Fast-growing broad-leaf tree species can serve as feedstocks for production of bio-based chemicals and fuels through biochemical conversion of wood to monosaccharides. This conversion is hampered by the xylan acetylation pattern. To reduce xylan acetylation in the wood, the Hypocrea jecorina acetyl xylan esterase (HjAXE) from carbohydrate esterase (CE) family 5 was expressed in hybrid aspen under the control of the wood-specific PtGT43B promoter and targeted to the secretory pathway. The enzyme was predicted to deacetylate polymeric xylan in the vicinity of cellulose due to the presence of a cellulose-binding module. Cell-wall-bound protein fractions from developing wood of transgenic plants were capable of releasing acetyl from finely ground wood powder, indicative of active AXE present in cell walls of these plants, whereas no such activity was detected in wild-type plants. The transgenic lines grew in height and diameter as well as wild-type trees, whereas their internodes were slightly shorter, indicating higher leaf production. The average acetyl content in the wood of these lines was reduced by 13%, mainly due to reductions in di-acetylated xylose units, and in C-2 and C-3 mono-acetylated xylose units. Analysis of soluble cell wall polysaccharides revealed a 4% reduction in the fraction of xylose units and an 18% increase in the fraction of glucose units, whereas the contents of cellulose and lignin were not affected. Enzymatic saccharification of wood from transgenic plants resulted in 27% higher glucose yield than for wild-type plants. Brunauer-Emmett-Teller (BET) analysis and Simons' staining pointed toward larger surface area and improved cellulose accessibility for wood from transgenic plants compared to wood from wild-type plants, which could be achieved by HjAXE deacetylating xylan bound to cellulose. The results show that CE5 family can serve as a source of enzymes for in planta reduction of recalcitrance to saccharification.
  • Magarkar, Aniket; Mele, Nawel; Abdel-Rahman, Noha; Butcher, Sarah; Torkkeli, Mika; Serimaa, Ritva; Paananen, Arja; Linder, Markus; Bunker, Alex (2014)
  • Karlsson, Magnus; Durling, Mikael Brandstrom; Choi, Jaeyoung; Kosawang, Chatchai; Lackner, Gerald; Tzelepis, Georgios D.; Nygren, Kristiina; Dubey, Mukesh K.; Kamou, Nathalie; Levasseur, Anthony; Zapparata, Antonio; Wang, Jinhui; Amby, Daniel Buchvaldt; Jensen, Birgit; Sarrocco, Sabrina; Panteris, Emmanuel; Lagopodi, Anastasia L.; Poeggeler, Stefanie; Vannacci, Giovanni; Collinge, David B.; Hoffmeister, Dirk; Henrissat, Bernard; Lee, Yong-Hwan; Jensen, Dan Funck (2015)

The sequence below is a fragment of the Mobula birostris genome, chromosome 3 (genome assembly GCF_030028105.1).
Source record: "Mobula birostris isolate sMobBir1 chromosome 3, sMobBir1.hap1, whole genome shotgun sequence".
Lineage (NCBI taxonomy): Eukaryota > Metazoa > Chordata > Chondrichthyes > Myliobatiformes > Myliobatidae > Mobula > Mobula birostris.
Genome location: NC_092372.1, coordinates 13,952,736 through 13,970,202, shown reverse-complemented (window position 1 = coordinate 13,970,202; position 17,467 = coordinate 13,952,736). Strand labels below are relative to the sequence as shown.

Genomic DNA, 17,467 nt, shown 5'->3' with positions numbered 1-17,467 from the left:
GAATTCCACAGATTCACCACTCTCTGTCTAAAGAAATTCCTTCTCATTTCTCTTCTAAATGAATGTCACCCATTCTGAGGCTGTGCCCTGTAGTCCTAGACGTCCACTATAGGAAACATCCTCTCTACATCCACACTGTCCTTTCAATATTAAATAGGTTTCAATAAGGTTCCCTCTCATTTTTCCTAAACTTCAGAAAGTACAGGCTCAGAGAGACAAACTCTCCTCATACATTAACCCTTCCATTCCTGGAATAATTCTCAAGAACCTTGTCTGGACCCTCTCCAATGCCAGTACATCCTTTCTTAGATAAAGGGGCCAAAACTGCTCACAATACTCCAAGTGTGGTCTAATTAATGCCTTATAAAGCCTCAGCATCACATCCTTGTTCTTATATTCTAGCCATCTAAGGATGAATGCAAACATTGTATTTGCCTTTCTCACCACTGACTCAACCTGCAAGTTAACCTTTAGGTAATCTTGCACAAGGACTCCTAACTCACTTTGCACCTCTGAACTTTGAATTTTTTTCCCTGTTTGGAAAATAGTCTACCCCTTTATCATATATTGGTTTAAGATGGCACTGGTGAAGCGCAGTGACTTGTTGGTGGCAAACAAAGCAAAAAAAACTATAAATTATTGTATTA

• Cononi Linares, Nancy; Dilokpimol, Adiphol; Stålbrand, Henrik; Mäkelä, Miia; de Vries, Ronald (2020)
    alpha-Galactosidases are important industrial enzymes for hemicellulosic biomass degradation or modification. In this study, six novel extracellular alpha-galactosidases from Penicillium subrubescens were produced in Pichia pastoris and characterized. All alpha-galactosidases exhibited high affinity to pNP alpha Gal, and only AglE was not active towards galacto-oligomers. Especially AglB and AglD released high amounts of galactose from guar gum, carob galactomannan and locust bean, but combining alpha-galactosidases with an endomannanase dramatically improved galactose release. Structural comparisons to other alpha-galactosidases and homology modelling showed high sequence similarities, albeit significant differences in mechanisms of productive binding, including discrimination between various galactosides. To our knowledge, this is the first study of such an extensive repertoire of extracellular fungal alpha-galactosidases, to demonstrate their potential for degradation of galactomannan-rich biomass. These findings contribute to understanding the differences within glycoside hydrolase families, to facilitate the development of new strategies to generate tailor-made enzymes for new industrial bioprocesses.
  • EFSA Panel Dietetic Products Nutr (2018)
    Following a request from the European Commission, the EFSA Panel on Dietetic Products, Nutrition and Allergies (NDA) was asked to deliver a scientific opinion on a mixture of xylo-oligosaccharides (XOS) as a novel food (NF) pursuant to Regulation (EU) 2015/2283. The NF is obtained from corncobs (Zea mays subsp. mays) via enzyme-catalysed hydrolysis and subsequent purification. The main components of the NF, the oligosaccharides, are resistant to human digestive enzymes and are fermented by colonic bacteria. The intention is to add the NF to a variety of foods such as bakery and dairy products, fruit jelly, chocolates and soy-drinks. The information provided on composition, specifications, production process and stability of the NF, does not raise safety concerns. There were effects observed in the animal studies with the NF or with other XOS which were considered by the Panel to be expected from the intake of non-digestible carbohydrates. The Panel notes that the acute and transient gastrointestinal observed in human intervention studies with the NF or with other XOS have also been associated with the consumption of other non-digestible carbohydrates. The Panel concludes that the NF, a mixture of XOS, is safe under the proposed uses and use levels. The target population is the general population. (C) 2018 European Food Safety Authority. EFSA Journal published by John Wiley and Sons Ltd on behalf of European Food Safety Authority.